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Special Report
New Faculty Members

 April 1999

 

 

 

Combating Neglect

 

In computer hardware development, software issues are often neglected," according to James (Mac) Baker, who joined the department this past summer. "This can lead to unnecessary problems for the software people, and in some cases, it can seriously affect the performance of the overall system," he explained.

Baker described a typical scenario where hardware developers implement new features, but leave out other features "that are needed even more. Then the software people have to work around that loss and end up ruining any benefit of the new features."

"There is not enough communication between the two groups," he commented.

With industrial and academic experience in both hardware and software, Baker is working to bridge the two communities in his teaching and his research.

One of his efforts involves analyzing computer architecture from the system software viewpoint and developing hardware features specifically to improve programmability. "There are many design decisions that need to consider final software functionality."

One area is the push to increase the number of transistors on a chip. "Right now, we can put millions of transistors on a chip and in the next several years, we'll be talking about a billion. Why? We're trying to make more powerful processors and keep them running fast."

However, as the transistors get smaller and faster, it takes longer for signals to get from one end of the chip to the other, relative to the speed of the transistors. "The speed of the chip used to be limited by the rate the transistors switched on and off; now we're seeing the length of the on-chip interconnect wires becoming more of a factor," he said.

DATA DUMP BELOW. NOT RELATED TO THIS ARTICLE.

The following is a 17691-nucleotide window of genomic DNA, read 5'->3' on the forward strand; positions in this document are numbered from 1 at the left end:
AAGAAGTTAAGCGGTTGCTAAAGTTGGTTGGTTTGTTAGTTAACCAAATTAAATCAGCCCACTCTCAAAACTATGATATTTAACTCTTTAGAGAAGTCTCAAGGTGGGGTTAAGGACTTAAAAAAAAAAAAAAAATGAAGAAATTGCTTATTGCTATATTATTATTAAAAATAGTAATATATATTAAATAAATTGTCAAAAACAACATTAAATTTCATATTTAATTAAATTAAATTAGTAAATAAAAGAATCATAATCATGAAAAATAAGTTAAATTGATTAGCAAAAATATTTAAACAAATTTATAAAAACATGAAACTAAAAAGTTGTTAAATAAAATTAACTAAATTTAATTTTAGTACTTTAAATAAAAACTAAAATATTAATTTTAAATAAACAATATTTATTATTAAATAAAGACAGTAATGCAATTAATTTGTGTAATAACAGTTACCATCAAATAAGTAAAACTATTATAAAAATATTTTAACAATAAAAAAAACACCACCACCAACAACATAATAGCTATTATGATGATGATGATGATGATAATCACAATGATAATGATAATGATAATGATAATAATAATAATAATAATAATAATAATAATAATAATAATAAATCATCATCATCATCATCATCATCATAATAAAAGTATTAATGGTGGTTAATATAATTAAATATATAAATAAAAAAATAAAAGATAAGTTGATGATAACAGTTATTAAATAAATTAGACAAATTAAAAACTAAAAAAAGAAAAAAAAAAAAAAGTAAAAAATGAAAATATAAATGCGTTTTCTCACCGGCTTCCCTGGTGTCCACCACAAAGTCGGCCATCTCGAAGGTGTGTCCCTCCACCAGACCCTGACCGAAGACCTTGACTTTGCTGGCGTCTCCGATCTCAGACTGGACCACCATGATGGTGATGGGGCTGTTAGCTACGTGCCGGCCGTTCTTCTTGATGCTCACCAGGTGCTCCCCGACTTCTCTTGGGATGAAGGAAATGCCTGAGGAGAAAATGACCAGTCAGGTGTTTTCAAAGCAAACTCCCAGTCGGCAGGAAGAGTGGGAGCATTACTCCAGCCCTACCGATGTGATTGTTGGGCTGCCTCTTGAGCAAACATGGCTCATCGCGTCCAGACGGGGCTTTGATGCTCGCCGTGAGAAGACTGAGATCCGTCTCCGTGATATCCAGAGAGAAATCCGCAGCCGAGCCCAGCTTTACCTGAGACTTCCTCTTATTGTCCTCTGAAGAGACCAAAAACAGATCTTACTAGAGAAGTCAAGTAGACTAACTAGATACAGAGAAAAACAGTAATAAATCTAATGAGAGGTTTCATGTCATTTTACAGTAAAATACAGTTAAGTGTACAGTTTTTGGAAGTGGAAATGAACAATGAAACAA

One solution is to use several processors in parallel on a chip. Each one would have fewer transistors and shorter interconnect wires, and thus could run faster. "The difficulty is programming the parallel processors," he said. "You can do it, but it's not easy."

"Most of the people pursuing parallel processor architectures are hardware experts," he added. "I'm investigating the effect on software and what changes can be made that will make programming easier."

While earning his Ph.D. at Georgia Tech, Baker worked on a similar problem. "We were developing a fine-grain message-passing parallel computer. My role involved the run-time operating system. I was looking at adding hardware features that would improve the software and make it easier to program."

Before returning to graduate school for a Ph.D., Baker served as a project engineer for Data Measurement Corporation of Gaithersburg, Md., where he participated in the development and implementation of measurement and control equipment for the steel and plastics industries. "As a project engineer, I was involved in a bit of everything, particularly software and overall system design," he said. He had studied computer science and electrical engineering as an undergraduate and earned an M.S. in electrical engineering at Tech. His educational background had prepared him well for the position. "In fact, my job was very much like the microprocessor system design class (4535) that I took at Tech."

This year, Baker is teaching the very same course, which is now required of all electrical and computer engineering students. "I'm trying to get my students to understand that hardware people need to focus more on software...I put a lot of emphasis on good programming practices."

 

The Bradley Department
of Electrical and Computer Engineering
Virginia Tech


Last Updated, July 10, 1999
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